More than 1,700 people turned out Saturday morning at an El Dorado Hills high school to once again let Republican Rep. Tom McClintock know how they feel about GOP policies and his support of President Donald Trump.
Like three other town halls McClintock has hosted in the past month, the majority of attendees were angry and spoke vehemently about recent changes in immigration law, the proposed repeal of the Affordable Care Act and civil rights issues.
But a growing number in the rowdy crowd – about a quarter – were there to show support for the beleaguered congressman, many sporting green T-shirts advertising their allegiance to the State of Jefferson, a conservative movement that advocates for a large stretch of rural Northern California to break from the rest of the state. Those fans said McClintock and Trump are on the right path to restoring affordable insurance, putting education decisions back in the hands of states and securing the nation’s borders.
“I want to see the Constitution continued the way the Founders intended it,” said supporter Jack Fraim, who lives in the unincorporated community of Somerset southeast of Placerville. “I’d like our borders and customs and language to be honored.”
Fraim spoke with McClintock after the event, assuring him the majority of local residents were happy with his positions. He elicited a promise from McClintock to remain “unwavering” in his views.
Still, McClintock faced far more disapproval than praise during the two-hour event, which packed the bleachers in the Oak Ridge High School auditorium. The crowd frequently broke out in chants and foot-stomping. Many said they were part of two protest groups: The El Dorado Progressives and the local chapter of Indivisible, both recent grass-roots movements that have drawn thousands of followers unhappy with Trump’s election.
Many in attendance held signs with their ZIP codes. McClintock has said previously that he believed people from outside his district, including an “anarchist element,” were showing up to cause trouble. After Saturday’s meeting, McClintock conceded the crowd seemed to be locals.
But they were not “civil,” he said. McClintock repeatedly censured crowd outbursts. Near the end of the event, when 8-year-old Jillian Mao asked a question about the proposed wall on the Mexican border, McClintock cautioned her against adopting the tactics of the people around her.
“I hope you are not going to emulate, copy the kind of behavior you have seen here today,” he said, before voicing strong support for the wall. He added that he doubted Mexico would pay for it, as Trump has said, but that the expense would be “well worth it.”
One of the more emotional moments came when El Dorado Hills resident Doris Romero asked what she should do to become an American citizen. Romero, 20, said she was brought to the United States at age 5 by her Salvadoran parents. She registered and received protected status under Obama’s Deferred Action for Childhood Arrivals program, which offers renewable two-year deferred action from deportation. That program may be ended under Trump, and she asked what McClintock would do for so-called Dreamers like her.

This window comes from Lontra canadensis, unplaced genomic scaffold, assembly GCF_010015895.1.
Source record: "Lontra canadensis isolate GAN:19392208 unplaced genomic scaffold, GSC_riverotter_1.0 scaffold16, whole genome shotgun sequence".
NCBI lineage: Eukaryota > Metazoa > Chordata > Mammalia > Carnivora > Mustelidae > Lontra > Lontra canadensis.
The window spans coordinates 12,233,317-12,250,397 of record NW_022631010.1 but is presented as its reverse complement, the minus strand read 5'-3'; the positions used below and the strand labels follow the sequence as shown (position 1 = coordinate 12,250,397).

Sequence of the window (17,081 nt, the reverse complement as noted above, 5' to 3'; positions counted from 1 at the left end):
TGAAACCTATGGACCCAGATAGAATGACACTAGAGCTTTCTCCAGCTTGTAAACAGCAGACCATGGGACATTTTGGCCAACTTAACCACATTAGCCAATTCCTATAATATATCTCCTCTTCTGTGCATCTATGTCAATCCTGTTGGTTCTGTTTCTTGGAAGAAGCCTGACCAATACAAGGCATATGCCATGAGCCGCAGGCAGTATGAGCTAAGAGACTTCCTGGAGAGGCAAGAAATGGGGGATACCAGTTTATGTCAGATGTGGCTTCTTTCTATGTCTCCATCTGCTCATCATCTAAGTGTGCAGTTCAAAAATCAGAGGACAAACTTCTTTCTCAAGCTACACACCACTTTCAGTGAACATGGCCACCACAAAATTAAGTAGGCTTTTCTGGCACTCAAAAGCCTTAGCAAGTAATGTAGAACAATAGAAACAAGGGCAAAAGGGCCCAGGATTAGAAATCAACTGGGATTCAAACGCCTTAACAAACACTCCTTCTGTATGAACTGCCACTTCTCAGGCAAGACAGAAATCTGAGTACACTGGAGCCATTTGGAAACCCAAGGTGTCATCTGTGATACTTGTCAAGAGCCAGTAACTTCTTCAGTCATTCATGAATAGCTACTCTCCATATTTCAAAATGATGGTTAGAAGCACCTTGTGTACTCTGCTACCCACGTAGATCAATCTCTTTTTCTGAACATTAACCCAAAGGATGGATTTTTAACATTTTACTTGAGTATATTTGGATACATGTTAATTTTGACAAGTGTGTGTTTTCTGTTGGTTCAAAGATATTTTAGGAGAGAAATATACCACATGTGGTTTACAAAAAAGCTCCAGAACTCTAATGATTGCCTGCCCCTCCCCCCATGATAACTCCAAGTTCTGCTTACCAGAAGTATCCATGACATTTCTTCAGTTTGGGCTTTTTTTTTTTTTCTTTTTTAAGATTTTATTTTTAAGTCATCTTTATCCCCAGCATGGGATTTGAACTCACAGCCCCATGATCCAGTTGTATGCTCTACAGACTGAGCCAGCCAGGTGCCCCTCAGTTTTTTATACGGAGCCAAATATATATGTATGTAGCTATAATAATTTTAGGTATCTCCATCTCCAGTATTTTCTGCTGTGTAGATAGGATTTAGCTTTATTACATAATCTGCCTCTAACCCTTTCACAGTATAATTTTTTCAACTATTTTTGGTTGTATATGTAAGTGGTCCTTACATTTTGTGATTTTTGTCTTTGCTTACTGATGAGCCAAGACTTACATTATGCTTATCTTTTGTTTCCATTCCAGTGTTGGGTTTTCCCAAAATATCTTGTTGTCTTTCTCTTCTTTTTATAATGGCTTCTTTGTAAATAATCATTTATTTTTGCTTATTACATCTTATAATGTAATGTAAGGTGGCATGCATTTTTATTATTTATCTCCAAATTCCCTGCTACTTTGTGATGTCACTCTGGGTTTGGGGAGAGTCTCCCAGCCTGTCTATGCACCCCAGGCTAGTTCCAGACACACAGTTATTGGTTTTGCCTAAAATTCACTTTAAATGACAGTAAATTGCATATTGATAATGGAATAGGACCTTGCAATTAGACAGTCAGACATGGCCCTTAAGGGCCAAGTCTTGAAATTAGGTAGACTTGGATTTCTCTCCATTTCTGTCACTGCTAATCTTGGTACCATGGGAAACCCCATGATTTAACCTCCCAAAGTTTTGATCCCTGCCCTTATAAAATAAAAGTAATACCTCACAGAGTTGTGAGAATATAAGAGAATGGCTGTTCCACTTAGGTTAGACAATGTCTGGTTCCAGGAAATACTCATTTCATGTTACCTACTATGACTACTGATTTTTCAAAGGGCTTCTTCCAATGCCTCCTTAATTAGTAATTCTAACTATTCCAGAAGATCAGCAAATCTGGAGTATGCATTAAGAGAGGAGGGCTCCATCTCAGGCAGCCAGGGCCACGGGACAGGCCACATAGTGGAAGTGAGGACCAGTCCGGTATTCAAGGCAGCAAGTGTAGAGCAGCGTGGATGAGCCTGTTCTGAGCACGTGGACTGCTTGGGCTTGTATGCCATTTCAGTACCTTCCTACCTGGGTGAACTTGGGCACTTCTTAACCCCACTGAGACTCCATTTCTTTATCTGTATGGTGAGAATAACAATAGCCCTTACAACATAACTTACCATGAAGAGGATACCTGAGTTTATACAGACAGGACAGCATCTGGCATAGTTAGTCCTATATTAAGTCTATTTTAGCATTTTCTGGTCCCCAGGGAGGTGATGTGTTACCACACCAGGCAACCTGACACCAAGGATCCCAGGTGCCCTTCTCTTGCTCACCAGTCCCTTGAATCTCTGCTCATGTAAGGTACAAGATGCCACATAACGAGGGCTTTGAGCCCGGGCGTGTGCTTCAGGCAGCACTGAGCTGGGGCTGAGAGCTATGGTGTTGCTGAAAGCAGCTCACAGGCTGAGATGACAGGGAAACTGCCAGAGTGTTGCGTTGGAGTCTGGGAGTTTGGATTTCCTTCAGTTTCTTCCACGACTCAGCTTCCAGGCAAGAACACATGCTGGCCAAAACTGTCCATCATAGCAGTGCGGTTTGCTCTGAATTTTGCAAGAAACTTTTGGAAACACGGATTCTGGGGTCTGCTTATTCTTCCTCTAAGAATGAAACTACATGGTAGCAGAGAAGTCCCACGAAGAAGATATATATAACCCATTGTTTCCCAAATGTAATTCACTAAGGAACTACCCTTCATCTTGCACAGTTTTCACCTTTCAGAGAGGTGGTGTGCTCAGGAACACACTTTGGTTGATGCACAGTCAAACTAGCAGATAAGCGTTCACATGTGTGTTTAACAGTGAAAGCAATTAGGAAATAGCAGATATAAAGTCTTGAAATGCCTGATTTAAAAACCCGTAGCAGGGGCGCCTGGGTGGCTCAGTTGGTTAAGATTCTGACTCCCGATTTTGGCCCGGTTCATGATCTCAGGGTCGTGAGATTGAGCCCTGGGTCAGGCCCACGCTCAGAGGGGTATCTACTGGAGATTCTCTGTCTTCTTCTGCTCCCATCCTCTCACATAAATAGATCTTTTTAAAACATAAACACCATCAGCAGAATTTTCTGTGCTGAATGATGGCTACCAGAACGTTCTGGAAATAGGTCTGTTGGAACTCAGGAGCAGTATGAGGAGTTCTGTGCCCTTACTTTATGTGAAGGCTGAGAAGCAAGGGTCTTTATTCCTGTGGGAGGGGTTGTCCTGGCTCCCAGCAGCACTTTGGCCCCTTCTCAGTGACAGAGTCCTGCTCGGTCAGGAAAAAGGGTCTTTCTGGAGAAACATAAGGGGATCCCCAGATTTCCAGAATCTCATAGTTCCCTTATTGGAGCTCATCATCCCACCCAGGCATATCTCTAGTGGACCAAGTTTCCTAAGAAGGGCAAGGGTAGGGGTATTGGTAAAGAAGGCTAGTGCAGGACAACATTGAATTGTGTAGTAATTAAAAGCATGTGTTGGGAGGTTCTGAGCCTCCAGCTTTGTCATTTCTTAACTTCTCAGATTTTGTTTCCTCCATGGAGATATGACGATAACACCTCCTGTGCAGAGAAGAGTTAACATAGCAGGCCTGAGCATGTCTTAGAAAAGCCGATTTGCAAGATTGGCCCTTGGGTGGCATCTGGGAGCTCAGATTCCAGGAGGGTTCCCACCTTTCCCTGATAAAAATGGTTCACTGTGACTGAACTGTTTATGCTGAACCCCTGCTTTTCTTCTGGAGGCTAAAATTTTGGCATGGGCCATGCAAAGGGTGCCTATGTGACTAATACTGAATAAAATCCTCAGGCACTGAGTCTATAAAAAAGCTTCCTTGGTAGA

“I was raised with American morals, and I know to do the right thing,” she said. “I want to know what you are going to do for the Dreamers, for the people that didn’t have a choice and for the people who love this country and respect it.”
McClintock responded that Romero and other Dreamers needed to follow existing laws and later said she should return to El Salvador and begin an immigration process there.
“There is a legal path to citizenship, and it’s followed by millions of immigrants,” McClintock said. “I would urge each and every one of them ... if they truly want to become Americans, to avail themselves of the path to citizenship that is followed by countless legal immigrants who obey our laws.”
The crowd erupted with chants of “Help her,” even as Romero broke into tears.
Ryan Thoms, a 17-year-old student at Oak Ridge High, asked if McClintock would vote in favor of the First Amendment Defense Act, a bill that aims to protect groups that oppose same-sex marriage. It was introduced in 2015, and a new version may be introduced in coming weeks. Thoms said that gay, lesbian and transgender people in McClintock’s district feel “disenfranchised” and afraid.
McClintock took a hard line on that issue, as well, voicing support for allowing religious organizations to decline services to same-sex couples. “I have no moral judgments at all, quite the contrary,” he said. “But there is a big difference between exercising your own rights and forcing somebody to provide a service when it’s against their own beliefs.”
El Dorado County Sheriff John D’Agostini, who stood at the main door greeting people, said there were no disturbances requiring police intervention at the event, though somewhere “between 30 and 100” sheriff’s deputies and Highway Patrol officers were present. He declined to give an exact number.
For his part, McClintock said he appreciated the town halls as a way to hear the “minority” viewpoint during a “profound” political shift.
“I find it very exciting,” said McClintock. “Change is controversial.”